As published on Consortiuminfo.org, March 18, 2020
By Joanna Lee
As the world goes into social lock-down to prevent further spread of the COVID-19 virus, many conferences, face-to-face meetings, and other in-person gatherings are being cancelled or postponed. While the mass cancellations are disappointing and disruptive for everyone involved, they are potentially devastating for non-profit associations—such as open source foundations and standard setting organizations—that rely on in-person events to sustain themselves financially and facilitate collaboration and community. If you participate in the leadership of a collaborative association that hosts conferences or other large events, read on for tips on how to navigate likely challenges in the upcoming months.
To Cancel or Not
Since many governmental bodies are imposing bans on large public gatherings, you might be forced to cancel or postpone your event. Even without such a ban, you might decide to cancel or postpone anyway due to health risk, low attendance, cancellation by event sponsors or speakers, or for other reasons.
Hotel and Vendor Contracts You Have Already Signed
If your event cannot proceed as planned, you will want to terminate your contracts with the hotel, convention center, or other hosting venue, and any other vendors supporting the event. If there is a government-issued ban on large public gathering that prevents your event from proceeding, the ban might allow you to terminate without penalty if your contract contains a “force majeure” clause—i.e., a contract provision that excuses performance prevented by extraordinary events beyond a party’s control. The wording of such provisions varies, however, so the exact language found in your contract will be important.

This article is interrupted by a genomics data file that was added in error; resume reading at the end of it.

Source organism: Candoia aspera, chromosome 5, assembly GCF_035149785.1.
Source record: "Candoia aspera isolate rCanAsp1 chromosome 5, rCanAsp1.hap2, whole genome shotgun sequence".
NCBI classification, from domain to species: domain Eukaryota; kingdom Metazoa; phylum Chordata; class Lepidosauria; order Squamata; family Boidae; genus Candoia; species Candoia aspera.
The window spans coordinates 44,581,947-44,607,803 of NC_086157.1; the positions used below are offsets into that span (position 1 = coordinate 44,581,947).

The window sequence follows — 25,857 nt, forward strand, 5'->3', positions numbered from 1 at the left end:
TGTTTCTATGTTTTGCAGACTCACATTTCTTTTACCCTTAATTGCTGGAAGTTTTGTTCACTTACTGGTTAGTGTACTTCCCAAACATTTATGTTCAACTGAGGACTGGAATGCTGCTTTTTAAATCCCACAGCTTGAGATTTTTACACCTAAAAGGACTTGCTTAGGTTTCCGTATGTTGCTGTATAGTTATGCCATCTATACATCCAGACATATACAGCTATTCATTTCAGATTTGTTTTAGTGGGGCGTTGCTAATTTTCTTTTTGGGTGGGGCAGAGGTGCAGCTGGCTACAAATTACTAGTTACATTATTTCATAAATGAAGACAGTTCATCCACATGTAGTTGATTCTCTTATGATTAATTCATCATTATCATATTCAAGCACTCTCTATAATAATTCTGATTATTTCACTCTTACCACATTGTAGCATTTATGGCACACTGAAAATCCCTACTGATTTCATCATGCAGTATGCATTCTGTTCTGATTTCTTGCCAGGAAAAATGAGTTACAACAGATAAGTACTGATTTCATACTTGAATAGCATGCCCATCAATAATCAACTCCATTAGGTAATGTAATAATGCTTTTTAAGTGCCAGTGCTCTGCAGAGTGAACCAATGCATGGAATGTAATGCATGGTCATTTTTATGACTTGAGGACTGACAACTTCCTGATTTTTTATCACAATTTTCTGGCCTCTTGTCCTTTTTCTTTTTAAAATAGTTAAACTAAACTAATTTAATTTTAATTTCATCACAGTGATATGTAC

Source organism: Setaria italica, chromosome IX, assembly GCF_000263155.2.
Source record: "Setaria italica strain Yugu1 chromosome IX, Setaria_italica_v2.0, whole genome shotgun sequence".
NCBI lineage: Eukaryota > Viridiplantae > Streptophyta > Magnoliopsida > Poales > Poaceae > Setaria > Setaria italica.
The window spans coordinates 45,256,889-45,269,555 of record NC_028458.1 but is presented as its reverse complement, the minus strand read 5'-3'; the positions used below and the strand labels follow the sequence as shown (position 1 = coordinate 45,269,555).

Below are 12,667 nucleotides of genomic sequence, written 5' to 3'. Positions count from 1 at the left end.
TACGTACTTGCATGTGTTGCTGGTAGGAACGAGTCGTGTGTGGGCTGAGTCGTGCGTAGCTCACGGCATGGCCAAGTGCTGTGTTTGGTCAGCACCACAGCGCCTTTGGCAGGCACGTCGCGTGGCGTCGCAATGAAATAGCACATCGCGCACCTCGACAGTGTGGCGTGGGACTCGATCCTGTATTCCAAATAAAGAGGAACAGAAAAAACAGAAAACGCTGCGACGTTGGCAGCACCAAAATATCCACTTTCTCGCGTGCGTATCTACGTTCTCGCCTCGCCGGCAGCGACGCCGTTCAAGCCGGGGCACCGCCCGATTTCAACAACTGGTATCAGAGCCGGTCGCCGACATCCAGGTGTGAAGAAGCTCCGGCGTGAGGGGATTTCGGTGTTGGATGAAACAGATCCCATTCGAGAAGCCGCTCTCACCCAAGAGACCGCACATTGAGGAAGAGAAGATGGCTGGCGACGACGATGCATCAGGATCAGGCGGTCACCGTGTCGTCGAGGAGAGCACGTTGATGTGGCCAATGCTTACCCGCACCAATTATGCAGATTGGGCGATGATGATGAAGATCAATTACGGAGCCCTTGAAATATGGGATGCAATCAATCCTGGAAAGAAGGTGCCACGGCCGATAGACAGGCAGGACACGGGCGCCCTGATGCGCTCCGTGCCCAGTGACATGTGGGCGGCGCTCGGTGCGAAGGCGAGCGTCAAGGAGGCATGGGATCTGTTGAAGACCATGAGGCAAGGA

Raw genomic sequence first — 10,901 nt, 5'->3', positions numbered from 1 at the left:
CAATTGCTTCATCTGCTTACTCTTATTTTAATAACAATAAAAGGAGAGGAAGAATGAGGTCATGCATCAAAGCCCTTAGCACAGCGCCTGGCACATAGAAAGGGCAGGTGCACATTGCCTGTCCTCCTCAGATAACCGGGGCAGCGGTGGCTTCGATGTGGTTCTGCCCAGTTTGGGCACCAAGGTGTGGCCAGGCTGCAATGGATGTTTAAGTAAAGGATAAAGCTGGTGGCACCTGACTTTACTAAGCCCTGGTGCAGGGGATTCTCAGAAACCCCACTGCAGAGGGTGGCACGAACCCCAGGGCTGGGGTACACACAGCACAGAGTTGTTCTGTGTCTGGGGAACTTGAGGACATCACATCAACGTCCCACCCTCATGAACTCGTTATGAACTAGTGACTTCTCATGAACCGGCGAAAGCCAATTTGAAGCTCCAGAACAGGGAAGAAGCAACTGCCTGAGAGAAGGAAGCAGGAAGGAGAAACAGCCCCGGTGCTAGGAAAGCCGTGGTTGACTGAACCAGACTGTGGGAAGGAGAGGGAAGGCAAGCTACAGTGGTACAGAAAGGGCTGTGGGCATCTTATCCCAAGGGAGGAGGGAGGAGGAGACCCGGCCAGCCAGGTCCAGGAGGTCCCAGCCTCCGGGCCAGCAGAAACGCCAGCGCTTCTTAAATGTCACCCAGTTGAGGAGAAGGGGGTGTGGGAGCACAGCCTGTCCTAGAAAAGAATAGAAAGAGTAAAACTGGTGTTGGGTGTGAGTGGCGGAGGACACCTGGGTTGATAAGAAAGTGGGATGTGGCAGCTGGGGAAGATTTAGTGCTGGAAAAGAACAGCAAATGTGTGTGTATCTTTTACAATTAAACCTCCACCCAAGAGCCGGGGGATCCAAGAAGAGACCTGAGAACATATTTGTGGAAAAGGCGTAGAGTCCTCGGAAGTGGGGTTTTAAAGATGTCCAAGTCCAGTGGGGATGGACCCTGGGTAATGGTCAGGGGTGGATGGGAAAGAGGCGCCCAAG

For example, although some contracts specifically define epidemics/pandemics as force majeure events excusing performance, many do not. If the reasons for cancelling the event do not clearly constitute grounds for termination under the contract’s express language, you may end up in a disagreement with the vendor over how to interpret the contract, opening the door to loss of deposits, significant cancellation fees, and even potential litigation.
Under some jurisdictions’ laws, your contract might still be terminable even without such a clause if the ban makes it impossible to perform and frustrates the purpose of the contract. In contrast, if your event can still legally proceed but you want to cancel for other reasons such as low attendance or health risk, whether you can terminate will again depend on the specific language of the contract.
If you are willing to reschedule the event and commit to hosting it at a later date at the same venue, or if you commit to hosting another future event at the same venue (for example, next year’s recurrence of the same conference), the venue is more likely to be flexible and accommodating with respect to termination of the current contract, because this will preserve the longer-term relationship as well as secure future business. However, your leverage in negotiating a potential postponement will also depend on the underlying contract terms. If you are seeking to cancel without providing any assurances of future business, the venue may dig their heels in and stubbornly insist that the contract is not terminable, in which case your only recourse might be to resolve the disagreement through arbitration or litigation.
Entering into New Contracts with Vendors
If you are planning a conference for the second half of 2020 and have not already booked the venue, you are likely currently in negotiations with potential vendors. There is a risk that the pandemic will continue into the third or fourth quarters of the year, in which case you might need to cancel later. You could wait and see how the pandemic unfolds and book the venue later, but then you might pass up a good deal, lose the space to another renter, or otherwise compromise your ability to plan or market the event effectively. For these reasons, you might want to book a venue now, but you’ll want to negotiate the termination provisions very carefully to plan for the risk of event cancellation.